The COVID-19 outbreak and the collapse in oil prices have pushed the U.S. economy into unchartered territory. Meanwhile, "social distancing" has dealt a serious blow to demand. The Fed said in mid-March that the effects of the coronavirus will "weigh on economic activity in the near term" and pose "risks to the economic outlook." An estimated 90% of the U.S. population is now under some kind of "stay at home" measure. Restrictions on economic activity and travel have broadened, companies have laid off workers, consumers have curtailed spending, and some smaller businesses are struggling to service their debt. In addition, U.S. employers shed more jobs in March than in any month since March 2009. The unemployment rate rose to 4.4% from 3.5% in February, according to the Labor Department.
The escalating economic crisis elicited unprecedented measures from policy makers. The President and Congress approved a historic $2 trillion stimulus package intended to rescue the economy reeling from policies to stop the spread of the coronavirus. But it will take quite some time for economic activity to move back to its levels before the COVID-19 pandemic. Demand will remain weak for as long as "social distancing" remains in place. We could see a relaxation of restrictions in late May. We believe a period of contraction is inevitable; first-quarter GDP will decline, and the second quarter will show a larger contraction. Overall, however, the economy is contracting sharply; it's not grinding to a halt, but the brakes are on.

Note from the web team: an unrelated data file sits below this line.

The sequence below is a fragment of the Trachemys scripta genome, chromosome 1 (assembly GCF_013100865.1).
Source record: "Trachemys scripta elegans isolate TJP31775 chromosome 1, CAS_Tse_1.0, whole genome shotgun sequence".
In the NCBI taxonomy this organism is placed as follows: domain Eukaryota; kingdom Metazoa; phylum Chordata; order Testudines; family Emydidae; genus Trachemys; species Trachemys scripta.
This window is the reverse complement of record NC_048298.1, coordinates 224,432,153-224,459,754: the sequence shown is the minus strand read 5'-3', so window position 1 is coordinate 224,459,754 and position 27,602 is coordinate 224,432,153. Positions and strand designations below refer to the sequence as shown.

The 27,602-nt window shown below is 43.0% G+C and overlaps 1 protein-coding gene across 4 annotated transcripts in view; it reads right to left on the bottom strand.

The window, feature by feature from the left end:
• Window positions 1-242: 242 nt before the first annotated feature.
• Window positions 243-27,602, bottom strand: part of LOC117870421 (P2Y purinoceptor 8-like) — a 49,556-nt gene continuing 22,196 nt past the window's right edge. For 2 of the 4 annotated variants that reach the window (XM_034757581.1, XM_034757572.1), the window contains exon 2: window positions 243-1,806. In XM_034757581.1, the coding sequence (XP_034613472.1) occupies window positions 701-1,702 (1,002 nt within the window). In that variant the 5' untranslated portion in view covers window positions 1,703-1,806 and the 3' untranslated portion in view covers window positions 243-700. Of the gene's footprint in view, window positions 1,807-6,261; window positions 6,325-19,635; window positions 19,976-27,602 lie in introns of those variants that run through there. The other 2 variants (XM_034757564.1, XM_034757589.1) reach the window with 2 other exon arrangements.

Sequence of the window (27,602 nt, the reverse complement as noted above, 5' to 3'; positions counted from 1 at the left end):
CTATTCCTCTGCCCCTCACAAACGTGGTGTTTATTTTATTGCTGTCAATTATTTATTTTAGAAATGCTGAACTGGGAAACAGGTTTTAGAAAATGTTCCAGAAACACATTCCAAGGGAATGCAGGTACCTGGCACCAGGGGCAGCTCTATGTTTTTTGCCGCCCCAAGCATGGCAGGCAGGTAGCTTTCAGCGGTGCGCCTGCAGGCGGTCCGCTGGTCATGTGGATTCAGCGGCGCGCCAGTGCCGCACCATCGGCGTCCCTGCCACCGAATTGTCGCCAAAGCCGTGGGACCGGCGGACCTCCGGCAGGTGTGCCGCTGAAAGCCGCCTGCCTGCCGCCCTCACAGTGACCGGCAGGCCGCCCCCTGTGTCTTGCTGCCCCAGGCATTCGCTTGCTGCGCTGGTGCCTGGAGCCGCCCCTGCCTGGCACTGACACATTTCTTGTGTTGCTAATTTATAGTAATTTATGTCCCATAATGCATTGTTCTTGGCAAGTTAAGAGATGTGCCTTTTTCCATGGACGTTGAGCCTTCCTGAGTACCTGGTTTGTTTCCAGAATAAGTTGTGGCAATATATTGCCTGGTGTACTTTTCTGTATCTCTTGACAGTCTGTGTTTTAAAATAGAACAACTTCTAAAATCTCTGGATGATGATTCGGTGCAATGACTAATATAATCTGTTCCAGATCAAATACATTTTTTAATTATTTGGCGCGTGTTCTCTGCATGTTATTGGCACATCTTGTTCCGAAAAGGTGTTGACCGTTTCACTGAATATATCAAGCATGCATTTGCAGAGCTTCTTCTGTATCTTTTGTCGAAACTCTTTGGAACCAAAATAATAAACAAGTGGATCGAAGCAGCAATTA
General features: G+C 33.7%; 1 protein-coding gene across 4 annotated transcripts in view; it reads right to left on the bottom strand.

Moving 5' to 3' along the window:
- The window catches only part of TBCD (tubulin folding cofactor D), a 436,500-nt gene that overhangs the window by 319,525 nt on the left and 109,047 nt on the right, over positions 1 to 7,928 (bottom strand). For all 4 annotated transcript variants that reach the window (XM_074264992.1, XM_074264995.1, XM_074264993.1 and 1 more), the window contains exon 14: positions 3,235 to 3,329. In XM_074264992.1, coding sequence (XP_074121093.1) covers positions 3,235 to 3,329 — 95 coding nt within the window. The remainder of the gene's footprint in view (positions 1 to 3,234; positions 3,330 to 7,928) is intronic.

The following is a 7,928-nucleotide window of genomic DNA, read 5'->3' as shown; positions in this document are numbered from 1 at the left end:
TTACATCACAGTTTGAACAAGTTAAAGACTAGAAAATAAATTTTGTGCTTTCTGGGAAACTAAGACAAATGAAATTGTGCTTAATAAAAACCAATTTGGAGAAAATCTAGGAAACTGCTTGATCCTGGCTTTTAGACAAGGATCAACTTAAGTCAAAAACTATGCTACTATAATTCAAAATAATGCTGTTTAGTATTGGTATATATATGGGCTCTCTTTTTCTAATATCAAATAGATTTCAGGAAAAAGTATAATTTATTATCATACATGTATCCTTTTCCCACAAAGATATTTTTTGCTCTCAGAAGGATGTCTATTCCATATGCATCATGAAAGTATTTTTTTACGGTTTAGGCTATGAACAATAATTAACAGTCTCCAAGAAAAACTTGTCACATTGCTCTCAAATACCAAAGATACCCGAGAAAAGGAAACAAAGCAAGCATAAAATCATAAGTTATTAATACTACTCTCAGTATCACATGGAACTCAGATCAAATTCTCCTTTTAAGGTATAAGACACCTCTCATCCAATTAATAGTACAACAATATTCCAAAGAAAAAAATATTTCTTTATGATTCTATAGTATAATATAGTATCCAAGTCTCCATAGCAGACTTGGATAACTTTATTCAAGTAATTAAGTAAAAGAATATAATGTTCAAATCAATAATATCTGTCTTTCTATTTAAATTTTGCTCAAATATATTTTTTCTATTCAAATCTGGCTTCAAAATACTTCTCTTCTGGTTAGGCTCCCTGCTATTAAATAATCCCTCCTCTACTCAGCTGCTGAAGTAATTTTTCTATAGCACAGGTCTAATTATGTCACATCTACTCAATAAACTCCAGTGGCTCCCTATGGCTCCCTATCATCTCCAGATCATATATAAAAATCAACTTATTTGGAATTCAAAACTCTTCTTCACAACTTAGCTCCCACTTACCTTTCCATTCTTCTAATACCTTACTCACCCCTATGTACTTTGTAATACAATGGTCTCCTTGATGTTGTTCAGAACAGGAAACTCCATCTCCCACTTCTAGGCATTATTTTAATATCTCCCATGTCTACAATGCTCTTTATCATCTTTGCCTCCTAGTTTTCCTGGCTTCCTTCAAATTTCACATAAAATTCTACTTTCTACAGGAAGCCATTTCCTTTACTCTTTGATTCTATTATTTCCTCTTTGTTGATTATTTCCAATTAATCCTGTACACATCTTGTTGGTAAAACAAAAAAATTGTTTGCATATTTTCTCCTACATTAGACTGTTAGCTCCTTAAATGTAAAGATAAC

The Fed's war chest
On March 15, the Fed cut interest rates to a target range of 0% to 0.25% and unveiled a sweeping set of programs — including plans to snap up huge amounts of government and mortgage-backed debt — in an effort to backstop the economy. The measures to improve liquidity include the Commercial Paper Funding Facility, the Money Market Mutual Fund Liquidity Facility, and the Secondary Market Corporate Credit Facility. The Fed also pledged to make unlimited asset purchases. Policy makers aim to protect the financial system and insulate the broader U.S. economy. The size of the Fed's war chest, and its flexibility in deploying its authority, give us some comfort that the stresses we saw in the Treasury markets and at the front end of curves have abated.
Fed chair Jerome Powell said on March 15 that the central bank is prepared to use its "full range of tools to support the flow of credit" to households and businesses and thereby promote its maximum employment and price stability. We expect that a temporary burst of volatility will be met with a rapid response. Given the overwhelming policy response, we think Treasury yields will remain low across the curve for an extended period. The 10-year Treasury yield plunged to an all-time low of 0.31% on March 9 and ended the quarter at 0.67%, after starting the year at 1.88%. The 2-year note yield tumbled to around 0.25% at quarter-end.